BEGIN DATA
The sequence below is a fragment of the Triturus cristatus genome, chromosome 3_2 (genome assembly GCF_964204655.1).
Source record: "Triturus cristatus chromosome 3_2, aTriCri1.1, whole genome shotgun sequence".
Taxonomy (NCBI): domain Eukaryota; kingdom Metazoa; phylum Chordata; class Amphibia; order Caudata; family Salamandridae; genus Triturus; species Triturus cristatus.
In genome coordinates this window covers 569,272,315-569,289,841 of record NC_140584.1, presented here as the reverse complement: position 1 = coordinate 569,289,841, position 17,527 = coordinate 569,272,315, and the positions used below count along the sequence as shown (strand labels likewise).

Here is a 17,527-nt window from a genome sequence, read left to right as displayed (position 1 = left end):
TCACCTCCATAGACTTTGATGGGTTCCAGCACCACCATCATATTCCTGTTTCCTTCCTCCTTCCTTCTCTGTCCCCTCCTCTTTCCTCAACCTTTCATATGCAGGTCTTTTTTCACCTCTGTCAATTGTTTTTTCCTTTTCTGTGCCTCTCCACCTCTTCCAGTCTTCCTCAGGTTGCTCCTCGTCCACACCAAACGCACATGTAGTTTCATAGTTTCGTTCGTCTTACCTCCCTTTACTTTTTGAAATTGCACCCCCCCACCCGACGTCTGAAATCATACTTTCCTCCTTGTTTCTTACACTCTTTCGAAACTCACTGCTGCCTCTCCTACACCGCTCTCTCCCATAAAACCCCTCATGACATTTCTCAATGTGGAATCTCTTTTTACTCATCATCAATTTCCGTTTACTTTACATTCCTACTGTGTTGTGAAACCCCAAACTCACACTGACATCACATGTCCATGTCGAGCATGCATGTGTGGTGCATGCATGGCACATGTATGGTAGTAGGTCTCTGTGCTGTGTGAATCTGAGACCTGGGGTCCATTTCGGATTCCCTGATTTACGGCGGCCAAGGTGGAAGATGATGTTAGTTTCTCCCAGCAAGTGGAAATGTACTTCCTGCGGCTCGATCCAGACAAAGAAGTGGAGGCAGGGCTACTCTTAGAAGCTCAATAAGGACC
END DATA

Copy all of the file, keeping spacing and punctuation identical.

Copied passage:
The sequence below is a fragment of the Triturus cristatus genome, chromosome 3_2 (genome assembly GCF_964204655.1).
Source record: "Triturus cristatus chromosome 3_2, aTriCri1.1, whole genome shotgun sequence".
Taxonomy (NCBI): domain Eukaryota; kingdom Metazoa; phylum Chordata; class Amphibia; order Caudata; family Salamandridae; genus Triturus; species Triturus cristatus.
In genome coordinates this window covers 569,272,315-569,289,841 of record NC_140584.1, presented here as the reverse complement: position 1 = coordinate 569,289,841, position 17,527 = coordinate 569,272,315, and the positions used below count along the sequence as shown (strand labels likewise).

Here is a 17,527-nt window from a genome sequence, read left to right as displayed (position 1 = left end):
TCACCTCCATAGACTTTGATGGGTTCCAGCACCACCATCATATTCCTGTTTCCTTCCTCCTTCCTTCTCTGTCCCCTCCTCTTTCCTCAACCTTTCATATGCAGGTCTTTTTTCACCTCTGTCAATTGTTTTTTCCTTTTCTGTGCCTCTCCACCTCTTCCAGTCTTCCTCAGGTTGCTCCTCGTCCACACCAAACGCACATGTAGTTTCATAGTTTCGTTCGTCTTACCTCCCTTTACTTTTTGAAATTGCACCCCCCCACCCGACGTCTGAAATCATACTTTCCTCCTTGTTTCTTACACTCTTTCGAAACTCACTGCTGCCTCTCCTACACCGCTCTCTCCCATAAAACCCCTCATGACATTTCTCAATGTGGAATCTCTTTTTACTCATCATCAATTTCCGTTTACTTTACATTCCTACTGTGTTGTGAAACCCCAAACTCACACTGACATCACATGTCCATGTCGAGCATGCATGTGTGGTGCATGCATGGCACATGTATGGTAGTAGGTCTCTGTGCTGTGTGAATCTGAGACCTGGGGTCCATTTCGGATTCCCTGATTTACGGCGGCCAAGGTGGAAGATGATGTTAGTTTCTCCCAGCAAGTGGAAATGTACTTCCTGCGGCTCGATCCAGACAAAGAAGTGGAGGCAGGGCTACTCTTAGAAGCTCAATAAGGACC